Springfield, Mass.: The parents’ suit charges that the chain wrongfully sent Corey Lind out to deliver pizza to dangerous and unknown addresses; he was ambushed and murdered in 2007. Noteworthy angle:
According to the suit, prior to 2000 Domino’s had a policy of not making or of limiting deliveries to certain areas.
As a result of discrimination claims against the company, the federal Department of Justice investigated the policy. The result was an agreement between the government and Domino’s establishing procedures Domino’s could use to limit or stop deliveries to certain areas based on safety.
The suit said that Domino’s required all stores to implement a Limited Delivery Service Policy which, among other things, would evaluate each store’s delivery and service area and provide for the safety of delivery workers.[Parents of murdered delivery man Corey Lind sue Domino's Pizza for $15 million, By Buffy Spencer, MassLive.com, June 17, 2009 ]
Another case of "Civil Rights Law Doesn't Care If You Die"—the Justice Department insisted that Domino's deliver to dangerous areas where their drivers could be robbed and killed because in the nature of things, such areas are largely black and Hispanic areas. (Lind was killed by a man named Alex Morales.)Also a case of "Disparate Impact." Now Domino's is being sued, in effect, for following the Justice Department's diktat.
A separate issue is Domino's policy of not allowing drivers to defend themselves—one of the Overlawyered.com commenters writes:
A long time ago, I was working a couple of part-time jobs at the same time. During the day I worked as an armed security guard and at night I delivered pizzas for Domino’s. Even though I had all of the necessary certifications and permits to carry a weapon, I was told that I was not permitted to be armed while making deliveries. About 2 months after I started, I was robbed and beaten up pretty good. When I went back to work, I said the hell with this and started carrying a pistol on deliveries. A year later I was robbed again, this time at gunpoint. I cooperated giving up the money, my wallet and the pizza. When the guy started to leave, he took a shot at me, thankfully missing me and I returned fire, hitting his car several times. After finishing with the Police, I returned to the store, where I was promptly fired. Around a month later, I got a call from the Store Manager, offering me my job back. I found out that he was having problems filling his driver slots after another store in the District had been robbed and the Manager, Assistant Manager and two drivers were lead into the freezer and killed.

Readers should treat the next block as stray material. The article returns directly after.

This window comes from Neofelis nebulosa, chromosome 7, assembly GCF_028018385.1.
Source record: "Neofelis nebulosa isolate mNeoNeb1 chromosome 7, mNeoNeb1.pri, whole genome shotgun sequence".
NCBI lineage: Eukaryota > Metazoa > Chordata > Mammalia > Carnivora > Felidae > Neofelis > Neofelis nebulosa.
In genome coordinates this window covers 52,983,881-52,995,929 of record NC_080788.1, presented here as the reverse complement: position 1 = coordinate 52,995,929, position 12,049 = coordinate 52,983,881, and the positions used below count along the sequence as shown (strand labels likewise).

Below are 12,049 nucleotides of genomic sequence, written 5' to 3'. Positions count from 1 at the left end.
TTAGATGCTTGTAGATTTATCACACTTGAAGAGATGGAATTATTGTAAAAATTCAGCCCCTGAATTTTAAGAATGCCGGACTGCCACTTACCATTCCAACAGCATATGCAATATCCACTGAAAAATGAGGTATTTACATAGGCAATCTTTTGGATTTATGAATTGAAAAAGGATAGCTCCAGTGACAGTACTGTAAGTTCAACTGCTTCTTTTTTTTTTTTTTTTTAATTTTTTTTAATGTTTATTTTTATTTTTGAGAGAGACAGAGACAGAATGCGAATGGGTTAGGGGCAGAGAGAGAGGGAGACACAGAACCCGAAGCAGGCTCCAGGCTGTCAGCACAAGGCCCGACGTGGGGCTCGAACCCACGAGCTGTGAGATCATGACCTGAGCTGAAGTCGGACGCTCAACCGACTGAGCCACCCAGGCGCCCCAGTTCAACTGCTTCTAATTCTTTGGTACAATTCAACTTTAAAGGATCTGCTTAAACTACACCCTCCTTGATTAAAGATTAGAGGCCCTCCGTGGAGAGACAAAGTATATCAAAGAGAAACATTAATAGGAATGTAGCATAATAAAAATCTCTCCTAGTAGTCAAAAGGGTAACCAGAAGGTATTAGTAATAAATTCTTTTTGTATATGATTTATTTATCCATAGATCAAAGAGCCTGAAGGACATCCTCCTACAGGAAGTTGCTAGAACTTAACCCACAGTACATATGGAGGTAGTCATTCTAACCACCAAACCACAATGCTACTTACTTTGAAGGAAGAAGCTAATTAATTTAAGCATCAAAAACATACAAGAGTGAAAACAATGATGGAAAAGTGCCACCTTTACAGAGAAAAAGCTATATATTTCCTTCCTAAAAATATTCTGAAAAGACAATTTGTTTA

I have heard that you are safer in combat in Iraq or Afghanistan, than you are delivering pizzas these days.
However, since this happened in Massachusetts, where no one less influential than Teddy Kennedy can get a permit to carry a gun, this is probably moot. Gun control law really doesn't care if you die.